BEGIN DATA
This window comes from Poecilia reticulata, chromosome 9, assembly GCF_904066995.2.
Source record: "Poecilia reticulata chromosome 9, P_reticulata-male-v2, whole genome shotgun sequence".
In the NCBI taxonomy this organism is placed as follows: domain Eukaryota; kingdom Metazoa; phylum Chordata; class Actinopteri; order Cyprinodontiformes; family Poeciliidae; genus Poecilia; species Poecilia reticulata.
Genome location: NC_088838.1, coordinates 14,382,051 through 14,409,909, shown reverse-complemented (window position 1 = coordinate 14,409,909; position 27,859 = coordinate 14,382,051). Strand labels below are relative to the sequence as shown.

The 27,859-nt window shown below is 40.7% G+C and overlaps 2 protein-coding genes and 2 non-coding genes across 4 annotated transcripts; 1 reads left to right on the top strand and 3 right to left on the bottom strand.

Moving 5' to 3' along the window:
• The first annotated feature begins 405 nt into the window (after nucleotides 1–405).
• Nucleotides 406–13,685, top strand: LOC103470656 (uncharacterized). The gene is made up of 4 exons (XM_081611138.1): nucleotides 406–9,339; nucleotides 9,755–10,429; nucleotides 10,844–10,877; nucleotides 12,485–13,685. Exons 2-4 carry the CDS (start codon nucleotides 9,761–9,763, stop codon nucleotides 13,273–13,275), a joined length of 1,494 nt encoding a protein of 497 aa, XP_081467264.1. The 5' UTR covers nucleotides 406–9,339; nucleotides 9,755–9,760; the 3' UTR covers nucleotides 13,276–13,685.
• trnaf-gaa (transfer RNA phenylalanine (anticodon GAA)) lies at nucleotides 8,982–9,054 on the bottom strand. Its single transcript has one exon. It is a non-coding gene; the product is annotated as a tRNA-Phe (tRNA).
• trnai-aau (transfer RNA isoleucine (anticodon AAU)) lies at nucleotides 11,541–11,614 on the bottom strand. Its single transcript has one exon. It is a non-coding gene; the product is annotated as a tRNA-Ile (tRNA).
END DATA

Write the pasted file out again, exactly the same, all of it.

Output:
This window comes from Poecilia reticulata, chromosome 9, assembly GCF_904066995.2.
Source record: "Poecilia reticulata chromosome 9, P_reticulata-male-v2, whole genome shotgun sequence".
In the NCBI taxonomy this organism is placed as follows: domain Eukaryota; kingdom Metazoa; phylum Chordata; class Actinopteri; order Cyprinodontiformes; family Poeciliidae; genus Poecilia; species Poecilia reticulata.
Genome location: NC_088838.1, coordinates 14,382,051 through 14,409,909, shown reverse-complemented (window position 1 = coordinate 14,409,909; position 27,859 = coordinate 14,382,051). Strand labels below are relative to the sequence as shown.

The 27,859-nt window shown below is 40.7% G+C and overlaps 2 protein-coding genes and 2 non-coding genes across 4 annotated transcripts; 1 reads left to right on the top strand and 3 right to left on the bottom strand.

Moving 5' to 3' along the window:
• The first annotated feature begins 405 nt into the window (after nucleotides 1–405).
• Nucleotides 406–13,685, top strand: LOC103470656 (uncharacterized). The gene is made up of 4 exons (XM_081611138.1): nucleotides 406–9,339; nucleotides 9,755–10,429; nucleotides 10,844–10,877; nucleotides 12,485–13,685. Exons 2-4 carry the CDS (start codon nucleotides 9,761–9,763, stop codon nucleotides 13,273–13,275), a joined length of 1,494 nt encoding a protein of 497 aa, XP_081467264.1. The 5' UTR covers nucleotides 406–9,339; nucleotides 9,755–9,760; the 3' UTR covers nucleotides 13,276–13,685.
• trnaf-gaa (transfer RNA phenylalanine (anticodon GAA)) lies at nucleotides 8,982–9,054 on the bottom strand. Its single transcript has one exon. It is a non-coding gene; the product is annotated as a tRNA-Phe (tRNA).
• trnai-aau (transfer RNA isoleucine (anticodon AAU)) lies at nucleotides 11,541–11,614 on the bottom strand. Its single transcript has one exon. It is a non-coding gene; the product is annotated as a tRNA-Ile (tRNA).